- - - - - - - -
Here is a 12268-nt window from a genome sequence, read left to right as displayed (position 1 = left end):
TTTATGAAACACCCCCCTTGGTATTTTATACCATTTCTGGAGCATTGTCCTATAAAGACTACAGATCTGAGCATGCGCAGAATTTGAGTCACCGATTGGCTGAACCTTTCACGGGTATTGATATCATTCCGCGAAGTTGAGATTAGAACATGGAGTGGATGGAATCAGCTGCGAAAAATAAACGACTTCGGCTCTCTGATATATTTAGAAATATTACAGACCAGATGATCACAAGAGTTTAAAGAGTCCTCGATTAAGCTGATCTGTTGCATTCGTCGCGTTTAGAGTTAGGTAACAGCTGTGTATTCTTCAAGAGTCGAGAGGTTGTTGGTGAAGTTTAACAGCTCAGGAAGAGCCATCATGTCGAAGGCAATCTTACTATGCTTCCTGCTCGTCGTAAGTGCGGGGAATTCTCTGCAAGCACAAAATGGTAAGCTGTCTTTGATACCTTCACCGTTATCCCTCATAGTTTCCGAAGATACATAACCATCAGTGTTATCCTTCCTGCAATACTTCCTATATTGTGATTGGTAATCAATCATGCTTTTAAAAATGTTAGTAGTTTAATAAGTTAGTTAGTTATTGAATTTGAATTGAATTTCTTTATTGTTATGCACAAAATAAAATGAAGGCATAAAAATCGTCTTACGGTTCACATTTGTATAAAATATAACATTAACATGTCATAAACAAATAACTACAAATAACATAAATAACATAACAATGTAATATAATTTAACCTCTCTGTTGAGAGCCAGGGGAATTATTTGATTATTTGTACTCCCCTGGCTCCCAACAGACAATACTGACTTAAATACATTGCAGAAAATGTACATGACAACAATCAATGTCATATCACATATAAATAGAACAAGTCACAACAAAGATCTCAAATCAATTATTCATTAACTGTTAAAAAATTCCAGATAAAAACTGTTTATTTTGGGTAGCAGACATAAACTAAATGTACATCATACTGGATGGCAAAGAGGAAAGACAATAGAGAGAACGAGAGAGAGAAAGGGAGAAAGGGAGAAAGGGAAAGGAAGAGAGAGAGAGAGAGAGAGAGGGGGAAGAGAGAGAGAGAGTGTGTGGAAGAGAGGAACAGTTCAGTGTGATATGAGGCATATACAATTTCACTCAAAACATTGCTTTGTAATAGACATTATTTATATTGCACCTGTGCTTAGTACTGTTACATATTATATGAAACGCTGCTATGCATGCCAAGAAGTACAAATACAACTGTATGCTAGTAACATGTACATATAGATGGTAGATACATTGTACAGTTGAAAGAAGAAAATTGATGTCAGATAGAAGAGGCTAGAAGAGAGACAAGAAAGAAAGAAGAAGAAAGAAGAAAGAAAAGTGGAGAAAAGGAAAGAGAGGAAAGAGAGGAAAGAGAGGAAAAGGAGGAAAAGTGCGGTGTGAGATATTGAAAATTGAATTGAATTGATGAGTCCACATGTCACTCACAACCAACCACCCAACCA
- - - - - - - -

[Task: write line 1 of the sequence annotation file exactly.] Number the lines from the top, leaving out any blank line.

Here is a 12268-nt window from a genome sequence, read left to right as displayed (position 1 = left end):